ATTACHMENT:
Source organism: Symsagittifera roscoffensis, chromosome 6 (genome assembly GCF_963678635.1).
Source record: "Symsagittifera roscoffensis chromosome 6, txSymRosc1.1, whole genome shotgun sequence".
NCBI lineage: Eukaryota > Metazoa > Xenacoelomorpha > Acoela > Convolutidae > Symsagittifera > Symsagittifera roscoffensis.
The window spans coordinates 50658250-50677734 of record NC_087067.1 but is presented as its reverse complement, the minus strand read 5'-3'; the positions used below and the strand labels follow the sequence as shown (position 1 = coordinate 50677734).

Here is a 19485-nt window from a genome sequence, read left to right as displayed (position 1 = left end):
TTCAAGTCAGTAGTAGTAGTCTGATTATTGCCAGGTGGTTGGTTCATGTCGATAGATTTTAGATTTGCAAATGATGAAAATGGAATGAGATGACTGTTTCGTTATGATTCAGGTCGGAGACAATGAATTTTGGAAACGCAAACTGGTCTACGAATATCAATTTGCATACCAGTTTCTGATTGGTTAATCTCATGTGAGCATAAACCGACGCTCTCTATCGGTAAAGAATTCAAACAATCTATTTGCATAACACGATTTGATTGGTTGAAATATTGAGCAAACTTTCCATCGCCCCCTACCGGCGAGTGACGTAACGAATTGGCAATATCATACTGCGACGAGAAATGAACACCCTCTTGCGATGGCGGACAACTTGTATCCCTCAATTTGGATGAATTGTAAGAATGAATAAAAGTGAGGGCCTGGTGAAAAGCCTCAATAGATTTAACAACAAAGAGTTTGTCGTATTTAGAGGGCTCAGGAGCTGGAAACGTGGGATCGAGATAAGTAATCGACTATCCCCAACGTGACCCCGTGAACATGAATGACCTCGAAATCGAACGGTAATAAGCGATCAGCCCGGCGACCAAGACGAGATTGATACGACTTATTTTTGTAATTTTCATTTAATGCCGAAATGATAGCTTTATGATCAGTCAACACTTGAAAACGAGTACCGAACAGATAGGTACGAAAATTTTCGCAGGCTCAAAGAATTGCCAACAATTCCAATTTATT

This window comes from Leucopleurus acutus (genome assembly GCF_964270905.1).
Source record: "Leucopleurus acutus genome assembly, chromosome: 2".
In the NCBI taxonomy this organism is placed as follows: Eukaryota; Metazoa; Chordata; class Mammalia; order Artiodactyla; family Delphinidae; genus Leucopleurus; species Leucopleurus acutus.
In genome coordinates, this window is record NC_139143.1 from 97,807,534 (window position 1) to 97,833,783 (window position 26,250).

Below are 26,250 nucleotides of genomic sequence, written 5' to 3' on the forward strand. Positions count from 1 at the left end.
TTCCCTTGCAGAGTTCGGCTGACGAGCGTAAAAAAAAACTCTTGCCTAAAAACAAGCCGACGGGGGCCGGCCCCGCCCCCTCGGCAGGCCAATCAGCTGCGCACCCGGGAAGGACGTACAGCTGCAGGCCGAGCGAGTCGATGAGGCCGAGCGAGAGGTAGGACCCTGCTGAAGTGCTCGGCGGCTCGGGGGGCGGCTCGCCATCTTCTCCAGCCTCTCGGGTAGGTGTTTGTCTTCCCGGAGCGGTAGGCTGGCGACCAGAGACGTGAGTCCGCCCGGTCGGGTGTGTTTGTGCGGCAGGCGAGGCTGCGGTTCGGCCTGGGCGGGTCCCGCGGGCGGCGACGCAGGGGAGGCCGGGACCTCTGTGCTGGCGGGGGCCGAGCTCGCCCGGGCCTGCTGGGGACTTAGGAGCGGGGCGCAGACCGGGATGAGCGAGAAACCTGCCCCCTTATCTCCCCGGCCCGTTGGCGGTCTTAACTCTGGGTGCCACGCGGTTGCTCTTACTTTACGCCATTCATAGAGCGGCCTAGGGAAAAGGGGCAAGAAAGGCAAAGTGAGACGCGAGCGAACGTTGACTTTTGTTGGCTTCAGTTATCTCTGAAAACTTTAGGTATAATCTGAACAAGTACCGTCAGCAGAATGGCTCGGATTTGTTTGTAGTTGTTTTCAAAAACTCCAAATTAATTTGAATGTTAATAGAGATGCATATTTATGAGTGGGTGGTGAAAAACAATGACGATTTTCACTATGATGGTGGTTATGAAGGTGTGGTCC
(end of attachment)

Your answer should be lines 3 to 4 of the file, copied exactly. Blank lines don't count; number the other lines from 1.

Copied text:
NCBI lineage: Eukaryota > Metazoa > Xenacoelomorpha > Acoela > Convolutidae > Symsagittifera > Symsagittifera roscoffensis.
The window spans coordinates 50658250-50677734 of record NC_087067.1 but is presented as its reverse complement, the minus strand read 5'-3'; the positions used below and the strand labels follow the sequence as shown (position 1 = coordinate 50677734).